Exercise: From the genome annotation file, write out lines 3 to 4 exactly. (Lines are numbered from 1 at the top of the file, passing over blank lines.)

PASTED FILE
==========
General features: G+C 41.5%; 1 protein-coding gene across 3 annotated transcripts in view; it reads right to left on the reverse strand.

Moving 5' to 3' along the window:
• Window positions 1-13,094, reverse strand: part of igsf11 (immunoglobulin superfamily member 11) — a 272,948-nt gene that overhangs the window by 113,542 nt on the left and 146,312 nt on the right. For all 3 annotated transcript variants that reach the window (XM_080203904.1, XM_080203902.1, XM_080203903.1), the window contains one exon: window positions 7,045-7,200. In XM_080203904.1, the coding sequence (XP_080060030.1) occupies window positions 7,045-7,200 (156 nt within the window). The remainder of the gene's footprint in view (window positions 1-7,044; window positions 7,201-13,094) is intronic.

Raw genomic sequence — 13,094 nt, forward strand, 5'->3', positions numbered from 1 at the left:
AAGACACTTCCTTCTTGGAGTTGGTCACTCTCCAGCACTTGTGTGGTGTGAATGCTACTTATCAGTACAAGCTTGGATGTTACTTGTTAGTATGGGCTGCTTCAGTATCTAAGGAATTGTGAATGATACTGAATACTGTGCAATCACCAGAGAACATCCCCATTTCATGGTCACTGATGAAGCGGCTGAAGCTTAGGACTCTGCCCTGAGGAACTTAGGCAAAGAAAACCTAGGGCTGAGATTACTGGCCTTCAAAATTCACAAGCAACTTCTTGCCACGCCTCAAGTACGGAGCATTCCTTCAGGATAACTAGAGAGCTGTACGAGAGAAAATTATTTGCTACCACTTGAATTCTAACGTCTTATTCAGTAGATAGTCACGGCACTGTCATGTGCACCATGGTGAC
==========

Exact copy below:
• Window positions 1-13,094, reverse strand: part of igsf11 (immunoglobulin superfamily member 11) — a 272,948-nt gene that overhangs the window by 113,542 nt on the left and 146,312 nt on the right. For all 3 annotated transcript variants that reach the window (XM_080203904.1, XM_080203902.1, XM_080203903.1), the window contains one exon: window positions 7,045-7,200. In XM_080203904.1, the coding sequence (XP_080060030.1) occupies window positions 7,045-7,200 (156 nt within the window). The remainder of the gene's footprint in view (window positions 1-7,044; window positions 7,201-13,094) is intronic.

Raw genomic sequence — 13,094 nt, forward strand, 5'->3', positions numbered from 1 at the left: